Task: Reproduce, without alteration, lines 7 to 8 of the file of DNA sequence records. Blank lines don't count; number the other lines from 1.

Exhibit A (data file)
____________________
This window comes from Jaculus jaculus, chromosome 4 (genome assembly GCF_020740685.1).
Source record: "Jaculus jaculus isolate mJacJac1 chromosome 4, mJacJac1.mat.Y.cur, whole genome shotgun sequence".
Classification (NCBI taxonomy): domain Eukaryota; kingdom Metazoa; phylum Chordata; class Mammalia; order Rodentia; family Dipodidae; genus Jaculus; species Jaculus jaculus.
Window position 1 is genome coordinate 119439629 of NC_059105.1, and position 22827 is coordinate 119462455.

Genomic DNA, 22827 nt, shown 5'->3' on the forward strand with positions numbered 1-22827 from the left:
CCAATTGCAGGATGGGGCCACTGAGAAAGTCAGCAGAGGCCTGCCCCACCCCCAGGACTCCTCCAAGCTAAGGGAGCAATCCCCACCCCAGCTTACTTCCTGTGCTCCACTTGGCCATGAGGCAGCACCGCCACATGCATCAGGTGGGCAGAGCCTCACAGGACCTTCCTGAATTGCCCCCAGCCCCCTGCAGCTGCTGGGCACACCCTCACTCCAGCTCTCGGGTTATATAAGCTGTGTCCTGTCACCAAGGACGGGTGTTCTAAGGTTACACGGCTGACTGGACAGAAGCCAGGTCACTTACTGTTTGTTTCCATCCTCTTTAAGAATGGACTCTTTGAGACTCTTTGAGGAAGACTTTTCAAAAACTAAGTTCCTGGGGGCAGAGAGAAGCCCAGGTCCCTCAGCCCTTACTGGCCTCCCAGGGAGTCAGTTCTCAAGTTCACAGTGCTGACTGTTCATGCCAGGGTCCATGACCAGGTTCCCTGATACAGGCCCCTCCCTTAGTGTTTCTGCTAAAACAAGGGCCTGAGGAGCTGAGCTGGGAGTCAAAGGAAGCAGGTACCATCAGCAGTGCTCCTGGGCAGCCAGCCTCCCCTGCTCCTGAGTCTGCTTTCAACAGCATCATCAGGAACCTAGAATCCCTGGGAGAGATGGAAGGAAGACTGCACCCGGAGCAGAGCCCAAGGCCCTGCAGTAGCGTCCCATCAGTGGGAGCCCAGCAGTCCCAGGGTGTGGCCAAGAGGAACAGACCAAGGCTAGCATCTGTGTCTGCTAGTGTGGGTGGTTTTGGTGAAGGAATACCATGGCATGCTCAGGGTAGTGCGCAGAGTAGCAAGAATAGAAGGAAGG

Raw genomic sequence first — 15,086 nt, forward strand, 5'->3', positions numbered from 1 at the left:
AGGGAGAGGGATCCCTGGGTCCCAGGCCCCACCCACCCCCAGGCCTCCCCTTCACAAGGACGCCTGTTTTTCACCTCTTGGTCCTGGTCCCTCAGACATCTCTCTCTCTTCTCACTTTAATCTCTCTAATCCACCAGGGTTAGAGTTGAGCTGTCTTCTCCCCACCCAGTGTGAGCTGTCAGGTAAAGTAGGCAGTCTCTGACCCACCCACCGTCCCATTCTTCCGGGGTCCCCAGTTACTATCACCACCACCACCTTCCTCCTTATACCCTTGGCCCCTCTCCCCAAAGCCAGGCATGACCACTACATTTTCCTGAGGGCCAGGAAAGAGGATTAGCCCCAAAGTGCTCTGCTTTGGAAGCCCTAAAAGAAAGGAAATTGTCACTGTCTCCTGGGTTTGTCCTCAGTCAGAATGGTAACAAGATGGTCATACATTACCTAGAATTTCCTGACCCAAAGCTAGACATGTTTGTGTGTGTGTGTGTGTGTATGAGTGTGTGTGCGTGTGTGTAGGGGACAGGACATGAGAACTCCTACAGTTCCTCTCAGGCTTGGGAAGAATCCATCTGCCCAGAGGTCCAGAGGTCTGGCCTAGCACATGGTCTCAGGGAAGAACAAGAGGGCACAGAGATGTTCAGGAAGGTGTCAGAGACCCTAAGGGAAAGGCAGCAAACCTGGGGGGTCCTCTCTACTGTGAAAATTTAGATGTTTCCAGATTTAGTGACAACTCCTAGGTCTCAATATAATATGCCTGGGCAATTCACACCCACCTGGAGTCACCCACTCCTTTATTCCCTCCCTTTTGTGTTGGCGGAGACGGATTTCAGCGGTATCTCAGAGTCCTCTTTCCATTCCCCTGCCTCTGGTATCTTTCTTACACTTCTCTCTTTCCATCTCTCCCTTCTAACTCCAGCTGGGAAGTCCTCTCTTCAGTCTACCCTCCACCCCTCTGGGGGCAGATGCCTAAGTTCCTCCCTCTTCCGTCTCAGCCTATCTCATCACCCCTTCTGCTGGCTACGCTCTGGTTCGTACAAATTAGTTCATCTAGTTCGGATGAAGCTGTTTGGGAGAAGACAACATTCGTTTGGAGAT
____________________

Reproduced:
Raw genomic sequence first — 15,086 nt, forward strand, 5'->3', positions numbered from 1 at the left:
AGGGAGAGGGATCCCTGGGTCCCAGGCCCCACCCACCCCCAGGCCTCCCCTTCACAAGGACGCCTGTTTTTCACCTCTTGGTCCTGGTCCCTCAGACATCTCTCTCTCTTCTCACTTTAATCTCTCTAATCCACCAGGGTTAGAGTTGAGCTGTCTTCTCCCCACCCAGTGTGAGCTGTCAGGTAAAGTAGGCAGTCTCTGACCCACCCACCGTCCCATTCTTCCGGGGTCCCCAGTTACTATCACCACCACCACCTTCCTCCTTATACCCTTGGCCCCTCTCCCCAAAGCCAGGCATGACCACTACATTTTCCTGAGGGCCAGGAAAGAGGATTAGCCCCAAAGTGCTCTGCTTTGGAAGCCCTAAAAGAAAGGAAATTGTCACTGTCTCCTGGGTTTGTCCTCAGTCAGAATGGTAACAAGATGGTCATACATTACCTAGAATTTCCTGACCCAAAGCTAGACATGTTTGTGTGTGTGTGTGTGTGTATGAGTGTGTGTGCGTGTGTGTAGGGGACAGGACATGAGAACTCCTACAGTTCCTCTCAGGCTTGGGAAGAATCCATCTGCCCAGAGGTCCAGAGGTCTGGCCTAGCACATGGTCTCAGGGAAGAACAAGAGGGCACAGAGATGTTCAGGAAGGTGTCAGAGACCCTAAGGGAAAGGCAGCAAACCTGGGGGGTCCTCTCTACTGTGAAAATTTAGATGTTTCCAGATTTAGTGACAACTCCTAGGTCTCAATATAATATGCCTGGGCAATTCACACCCACCTGGAGTCACCCACTCCTTTATTCCCTCCCTTTTGTGTTGGCGGAGACGGATTTCAGCGGTATCTCAGAGTCCTCTTTCCATTCCCCTGCCTCTGGTATCTTTCTTACACTTCTCTCTTTCCATCTCTCCCTTCTAACTCCAGCTGGGAAGTCCTCTCTTCAGTCTACCCTCCACCCCTCTGGGGGCAGATGCCTAAGTTCCTCCCTCTTCCGTCTCAGCCTATCTCATCACCCCTTCTGCTGGCTACGCTCTGGTTCGTACAAATTAGTTCATCTAGTTCGGATGAAGCTGTTTGGGAGAAGACAACATTCGTTTGGAGAT